Experts agree that courses which predominantly use lecture material can be easily presented online. Those that require feedback or hands-on practice are another matter.

“I can’t see it being used for learning a technique,” says Dr. Margaret Finn, a New York Chiropractic College faculty member and educational director for BrightCourse, a private firm that offers online courses in applied pharmacology and radiology. “You need the feedback of the patient and the feedback of the instructor,” she adds.

The concept of distance education is nothing new. A century ago the nation’s biggest colleges and universities started offering correspondence courses by mail. Most failed, but the concept didn’t disappear. In fact, Thomas Edison State College in New Jersey was founded as an exclusively distance learning institution, first using video and mail, and now the Internet.

One of its most popular programs is a degree program for nurses that shows just how accepting of the new technology the rest of healthcare has become. According to associate dean and director Dr. Susan O’Brien, “I can actually graduate a student that I’ve never seen.”

Today, virtually every profession—from doctors and lawyers to architects and engineers—offers online learning to its members. The big question for the critics is how good is it, really? Can professionals actually learn the skills needed to keep them up-to-date within their specialty?

BrightCourse’s Finn says they can. She divided a class into three segments. One group took the traditional classroom approach, while another did video teleconferencing. The remaining students were enrolled in an online version of the same program.

“I gave them the same exam,” she says. “Even though they had different delivery systems, they all had the same grades.”

Her limited experiment parallels those of other research studies that found that students in online courses did just as well, and sometimes better, than those in more traditional classrooms.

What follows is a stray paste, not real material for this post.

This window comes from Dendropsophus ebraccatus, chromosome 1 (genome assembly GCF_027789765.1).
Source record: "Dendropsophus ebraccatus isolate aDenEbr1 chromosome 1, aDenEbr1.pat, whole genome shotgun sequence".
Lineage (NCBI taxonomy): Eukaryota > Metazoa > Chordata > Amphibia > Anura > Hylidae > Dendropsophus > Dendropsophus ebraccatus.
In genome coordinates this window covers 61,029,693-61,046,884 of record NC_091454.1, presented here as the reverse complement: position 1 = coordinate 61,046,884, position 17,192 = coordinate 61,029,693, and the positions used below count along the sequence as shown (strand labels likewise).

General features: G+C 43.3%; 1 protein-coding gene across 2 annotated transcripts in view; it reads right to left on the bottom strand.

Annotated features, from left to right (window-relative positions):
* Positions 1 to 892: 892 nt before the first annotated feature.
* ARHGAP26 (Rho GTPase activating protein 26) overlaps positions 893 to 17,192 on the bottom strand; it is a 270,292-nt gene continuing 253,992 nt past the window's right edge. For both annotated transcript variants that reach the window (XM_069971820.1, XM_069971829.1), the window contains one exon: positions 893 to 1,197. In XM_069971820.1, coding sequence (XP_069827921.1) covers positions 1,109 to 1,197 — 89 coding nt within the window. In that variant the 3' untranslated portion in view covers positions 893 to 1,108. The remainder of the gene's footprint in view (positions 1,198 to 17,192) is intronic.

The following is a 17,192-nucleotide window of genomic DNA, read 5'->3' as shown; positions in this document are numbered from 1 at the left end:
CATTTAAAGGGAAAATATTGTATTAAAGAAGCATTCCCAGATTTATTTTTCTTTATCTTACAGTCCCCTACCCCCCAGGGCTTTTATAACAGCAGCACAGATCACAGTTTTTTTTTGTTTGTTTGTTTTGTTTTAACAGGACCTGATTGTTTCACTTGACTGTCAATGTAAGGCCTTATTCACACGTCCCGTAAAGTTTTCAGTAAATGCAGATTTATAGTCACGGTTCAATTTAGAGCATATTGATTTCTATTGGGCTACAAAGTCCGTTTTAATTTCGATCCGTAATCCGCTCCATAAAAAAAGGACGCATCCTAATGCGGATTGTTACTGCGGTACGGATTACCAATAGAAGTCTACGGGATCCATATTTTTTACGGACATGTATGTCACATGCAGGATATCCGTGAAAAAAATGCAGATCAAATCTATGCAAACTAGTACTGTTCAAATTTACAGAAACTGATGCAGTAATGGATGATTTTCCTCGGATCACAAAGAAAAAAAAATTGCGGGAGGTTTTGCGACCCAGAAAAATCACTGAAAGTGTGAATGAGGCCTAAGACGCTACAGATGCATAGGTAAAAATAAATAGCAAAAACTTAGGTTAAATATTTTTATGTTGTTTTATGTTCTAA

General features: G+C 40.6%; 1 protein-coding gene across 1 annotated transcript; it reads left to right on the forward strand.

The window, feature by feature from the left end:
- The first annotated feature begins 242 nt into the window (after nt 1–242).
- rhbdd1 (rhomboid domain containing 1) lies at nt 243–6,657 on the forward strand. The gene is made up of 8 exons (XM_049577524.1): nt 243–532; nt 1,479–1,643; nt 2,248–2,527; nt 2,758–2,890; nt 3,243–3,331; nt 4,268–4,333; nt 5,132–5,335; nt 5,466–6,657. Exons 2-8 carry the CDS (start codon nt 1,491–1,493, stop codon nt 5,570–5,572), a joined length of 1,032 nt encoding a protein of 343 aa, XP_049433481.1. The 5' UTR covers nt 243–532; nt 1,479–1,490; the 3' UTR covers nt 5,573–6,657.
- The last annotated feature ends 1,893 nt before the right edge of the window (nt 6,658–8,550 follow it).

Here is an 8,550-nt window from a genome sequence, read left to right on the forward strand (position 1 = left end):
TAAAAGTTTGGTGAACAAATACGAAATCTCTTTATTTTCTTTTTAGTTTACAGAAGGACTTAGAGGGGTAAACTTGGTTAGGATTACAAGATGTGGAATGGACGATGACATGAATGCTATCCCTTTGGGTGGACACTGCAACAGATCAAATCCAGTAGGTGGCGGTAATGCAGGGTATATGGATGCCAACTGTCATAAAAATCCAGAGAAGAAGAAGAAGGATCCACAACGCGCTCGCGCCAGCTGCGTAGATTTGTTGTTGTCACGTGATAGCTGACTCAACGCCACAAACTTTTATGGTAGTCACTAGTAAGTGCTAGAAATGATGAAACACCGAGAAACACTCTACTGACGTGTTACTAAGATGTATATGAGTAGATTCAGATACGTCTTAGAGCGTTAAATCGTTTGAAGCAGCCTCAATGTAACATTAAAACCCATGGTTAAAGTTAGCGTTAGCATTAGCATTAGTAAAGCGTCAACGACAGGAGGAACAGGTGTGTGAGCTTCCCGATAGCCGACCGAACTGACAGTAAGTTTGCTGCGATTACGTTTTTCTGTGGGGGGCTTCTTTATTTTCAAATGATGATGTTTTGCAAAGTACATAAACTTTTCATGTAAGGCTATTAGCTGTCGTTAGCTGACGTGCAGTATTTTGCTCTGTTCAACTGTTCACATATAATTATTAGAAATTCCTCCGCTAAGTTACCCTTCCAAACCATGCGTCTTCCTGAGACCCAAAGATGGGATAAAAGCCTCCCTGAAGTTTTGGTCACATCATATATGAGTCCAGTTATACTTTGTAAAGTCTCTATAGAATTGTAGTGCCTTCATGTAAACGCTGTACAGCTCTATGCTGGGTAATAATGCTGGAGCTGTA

Some of those involved in online learning contend that results are determined by the quality of the instructor as much as by the medium used.

“It’s more a case of learners getting comfortable and teachers learning how to teach more effectively,” says Dr. Ed Laydon, manager of the eTeaching Institute at eCollege, the software provider for Palmer’s cyber education efforts. “Where you get learners who really want to learn, and you have really good teachers who really want to teach, then the technology is not the issue. The teacher is the one who really makes the difference.”

In fact, he maintains that courses using relatively simple tools can be quite effective.

“If you have a nicely organized course with good web links, good reading material, good threaded discussions groups with good questions, and a teacher who actively mentors people, you get rave reviews,” observes Laydon.

Chiropractic’s infant online learning ventures are finding success because of the novelty of their offerings and the ease of their use. Their long-term development will depend on the quality of their programs as users become more sophisticated.

To learn more about online chiropractic continuing education, log on to these continuing education sites and learn about the CEUs (continuing education units) that they can provide for you.

Brightcourse, LLC

Canadian Memorial Chiropractic College


Northwestern Health Services University

Seminar Innovations, Inc.

The Palmer Institute for Professional Advancement